Wyden tells labor he opposes Medicare “vouchers”

U.S. Sen. Ron Wyden (D-OR) told the Northwest Oregon Labor Council Executive Board April 9 that he absolutely opposes turning Medicare into a voucher program.

“I’m totally against vouchers. I’ve always been against vouchers. I voted against (U.S. Rep. Paul) Ryan’s original proposal because I thought it was a voucher,” Wyden said.

Last year, Rep. Paul Ryan, (R-Wisconsin), chair of the House Budget Committee, presented a budget blueprint that called for overhauling Medicare by replacing the traditional government-run system with vouchers to buy private insurance.

The proposal passed in the House but was rejected by the Senate.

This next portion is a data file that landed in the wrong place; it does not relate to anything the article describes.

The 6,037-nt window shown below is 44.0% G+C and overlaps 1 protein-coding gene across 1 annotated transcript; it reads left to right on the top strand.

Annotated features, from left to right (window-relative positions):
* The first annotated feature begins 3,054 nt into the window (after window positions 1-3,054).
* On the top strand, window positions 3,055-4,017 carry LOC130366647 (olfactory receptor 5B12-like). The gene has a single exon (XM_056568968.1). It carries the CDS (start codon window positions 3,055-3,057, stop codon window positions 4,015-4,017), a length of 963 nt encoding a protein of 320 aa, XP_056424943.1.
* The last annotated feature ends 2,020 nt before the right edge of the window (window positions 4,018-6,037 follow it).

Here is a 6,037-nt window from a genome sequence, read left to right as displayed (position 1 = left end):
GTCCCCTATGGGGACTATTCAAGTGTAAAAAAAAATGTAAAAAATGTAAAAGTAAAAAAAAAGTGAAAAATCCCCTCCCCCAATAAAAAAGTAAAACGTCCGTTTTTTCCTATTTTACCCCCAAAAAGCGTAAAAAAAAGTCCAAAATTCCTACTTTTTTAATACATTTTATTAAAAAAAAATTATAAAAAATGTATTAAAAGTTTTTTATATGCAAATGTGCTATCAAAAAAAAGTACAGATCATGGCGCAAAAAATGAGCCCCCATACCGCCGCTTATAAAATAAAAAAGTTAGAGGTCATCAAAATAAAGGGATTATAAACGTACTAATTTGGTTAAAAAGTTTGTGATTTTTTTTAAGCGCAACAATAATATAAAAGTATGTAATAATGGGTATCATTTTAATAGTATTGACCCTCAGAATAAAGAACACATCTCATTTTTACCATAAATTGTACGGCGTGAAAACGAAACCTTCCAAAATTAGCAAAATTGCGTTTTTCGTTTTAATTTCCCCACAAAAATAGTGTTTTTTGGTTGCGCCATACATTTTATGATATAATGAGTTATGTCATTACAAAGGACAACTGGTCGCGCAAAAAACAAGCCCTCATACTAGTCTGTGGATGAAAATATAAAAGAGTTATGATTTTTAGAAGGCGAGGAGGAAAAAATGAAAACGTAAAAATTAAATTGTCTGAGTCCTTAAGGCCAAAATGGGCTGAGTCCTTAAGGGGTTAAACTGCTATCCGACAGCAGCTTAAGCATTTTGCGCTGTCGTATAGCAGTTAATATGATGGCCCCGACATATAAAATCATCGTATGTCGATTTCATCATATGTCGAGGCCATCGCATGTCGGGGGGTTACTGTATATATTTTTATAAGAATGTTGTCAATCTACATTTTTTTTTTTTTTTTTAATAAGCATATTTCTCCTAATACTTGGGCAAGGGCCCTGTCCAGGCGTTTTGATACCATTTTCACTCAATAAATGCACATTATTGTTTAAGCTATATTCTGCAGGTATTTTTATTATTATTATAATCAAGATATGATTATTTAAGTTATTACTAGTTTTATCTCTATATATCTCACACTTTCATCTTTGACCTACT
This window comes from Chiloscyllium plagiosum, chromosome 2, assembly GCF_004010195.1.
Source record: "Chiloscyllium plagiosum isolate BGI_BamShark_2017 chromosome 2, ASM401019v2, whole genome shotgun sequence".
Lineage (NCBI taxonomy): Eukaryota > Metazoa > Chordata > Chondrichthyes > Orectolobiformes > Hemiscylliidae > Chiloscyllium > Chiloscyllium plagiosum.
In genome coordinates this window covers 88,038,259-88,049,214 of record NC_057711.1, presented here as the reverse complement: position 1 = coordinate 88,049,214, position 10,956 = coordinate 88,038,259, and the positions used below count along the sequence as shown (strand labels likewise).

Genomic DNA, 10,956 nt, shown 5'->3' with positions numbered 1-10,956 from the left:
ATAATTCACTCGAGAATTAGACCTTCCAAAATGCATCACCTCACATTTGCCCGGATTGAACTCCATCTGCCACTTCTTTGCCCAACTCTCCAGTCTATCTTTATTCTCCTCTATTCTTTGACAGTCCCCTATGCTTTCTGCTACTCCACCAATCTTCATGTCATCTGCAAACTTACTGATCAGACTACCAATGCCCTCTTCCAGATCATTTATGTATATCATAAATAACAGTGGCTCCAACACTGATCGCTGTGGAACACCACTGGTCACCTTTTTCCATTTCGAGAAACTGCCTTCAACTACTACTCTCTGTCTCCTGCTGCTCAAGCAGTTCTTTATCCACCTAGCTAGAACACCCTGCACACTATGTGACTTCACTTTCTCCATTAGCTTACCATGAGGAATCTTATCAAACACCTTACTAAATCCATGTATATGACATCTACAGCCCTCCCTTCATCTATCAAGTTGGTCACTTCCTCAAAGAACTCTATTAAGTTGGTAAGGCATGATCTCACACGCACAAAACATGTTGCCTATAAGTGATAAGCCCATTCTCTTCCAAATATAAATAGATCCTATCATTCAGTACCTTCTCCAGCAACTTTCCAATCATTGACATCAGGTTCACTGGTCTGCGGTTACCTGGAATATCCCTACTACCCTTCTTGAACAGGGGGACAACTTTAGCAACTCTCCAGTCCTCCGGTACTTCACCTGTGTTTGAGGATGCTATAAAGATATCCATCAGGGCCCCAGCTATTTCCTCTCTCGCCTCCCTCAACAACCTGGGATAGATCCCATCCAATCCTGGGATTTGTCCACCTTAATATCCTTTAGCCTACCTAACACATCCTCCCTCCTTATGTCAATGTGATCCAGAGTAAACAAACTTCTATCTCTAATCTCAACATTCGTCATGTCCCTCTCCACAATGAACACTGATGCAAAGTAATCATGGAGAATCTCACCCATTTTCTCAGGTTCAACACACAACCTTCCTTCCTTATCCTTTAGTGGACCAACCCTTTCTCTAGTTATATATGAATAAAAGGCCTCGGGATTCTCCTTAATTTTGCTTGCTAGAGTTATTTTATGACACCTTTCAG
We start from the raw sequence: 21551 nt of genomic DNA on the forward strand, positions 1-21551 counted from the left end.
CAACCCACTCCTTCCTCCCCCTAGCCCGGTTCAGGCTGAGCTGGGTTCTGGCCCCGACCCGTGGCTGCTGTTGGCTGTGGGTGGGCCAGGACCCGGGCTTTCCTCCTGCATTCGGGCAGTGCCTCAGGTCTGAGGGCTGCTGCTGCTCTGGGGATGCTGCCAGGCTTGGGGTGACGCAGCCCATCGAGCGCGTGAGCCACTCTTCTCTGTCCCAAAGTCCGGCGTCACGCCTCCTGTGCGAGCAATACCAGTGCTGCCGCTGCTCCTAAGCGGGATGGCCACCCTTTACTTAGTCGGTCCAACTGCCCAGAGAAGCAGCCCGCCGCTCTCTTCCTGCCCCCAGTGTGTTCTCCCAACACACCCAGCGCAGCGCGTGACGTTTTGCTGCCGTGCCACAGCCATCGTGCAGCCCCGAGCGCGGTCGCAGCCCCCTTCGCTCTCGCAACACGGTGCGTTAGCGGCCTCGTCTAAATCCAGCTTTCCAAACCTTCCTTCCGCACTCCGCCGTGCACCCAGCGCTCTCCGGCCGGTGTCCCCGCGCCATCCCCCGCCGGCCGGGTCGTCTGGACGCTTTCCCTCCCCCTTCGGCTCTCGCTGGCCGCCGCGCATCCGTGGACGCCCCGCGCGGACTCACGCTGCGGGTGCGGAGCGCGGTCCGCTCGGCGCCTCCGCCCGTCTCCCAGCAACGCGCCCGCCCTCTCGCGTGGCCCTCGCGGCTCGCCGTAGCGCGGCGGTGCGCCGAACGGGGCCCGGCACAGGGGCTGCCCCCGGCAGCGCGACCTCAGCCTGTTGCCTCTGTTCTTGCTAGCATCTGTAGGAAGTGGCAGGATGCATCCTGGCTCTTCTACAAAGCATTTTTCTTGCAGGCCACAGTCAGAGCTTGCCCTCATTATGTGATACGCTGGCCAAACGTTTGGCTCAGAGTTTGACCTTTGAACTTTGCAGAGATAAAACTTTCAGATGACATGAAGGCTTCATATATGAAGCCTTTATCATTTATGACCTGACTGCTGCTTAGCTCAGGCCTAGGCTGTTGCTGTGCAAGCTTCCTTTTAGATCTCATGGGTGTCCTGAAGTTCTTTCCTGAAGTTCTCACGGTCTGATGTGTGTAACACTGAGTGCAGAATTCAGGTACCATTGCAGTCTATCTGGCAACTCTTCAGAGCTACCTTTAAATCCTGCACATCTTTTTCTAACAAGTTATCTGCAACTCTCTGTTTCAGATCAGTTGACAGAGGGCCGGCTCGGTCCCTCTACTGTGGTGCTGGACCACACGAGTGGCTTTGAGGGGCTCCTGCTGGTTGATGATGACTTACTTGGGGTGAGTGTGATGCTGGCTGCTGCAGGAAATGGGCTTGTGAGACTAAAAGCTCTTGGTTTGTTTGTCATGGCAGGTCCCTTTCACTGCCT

Since then, Wyden has been working with Ryan to co-author a revised plan to overhaul Medicare. The Ryan-Wyden proposal, announced last December, keeps traditional Medicare open, but it also includes an option to receive a government subsidy (they call it premium support) to purchase insurance through a Medicare-approved private plan.

The proposal has angered Wyden’s constituents in  labor, seniors, and fellow Democrats, who say it’s still a voucher system.

Wyden insists that the new plan isn’t a voucher. “A voucher is like a glorified coupon, and it never keeps up with costs,” he explained to the NOLC Executive Board. “Unlike vouchers, premium support is variable, it rises with health care costs.”

Wyden said premium support payments would be pegged to the actual cost of health care in a given area, determined by an annual competitive bidding process.

Last month, Ryan unveiled the House Republicans’ 2013 budget proposal, which includes in it the Ryan-Wyden Medicare plan.

“I oppose it, sight unseen,” Wyden told the NOLC Executive Board.

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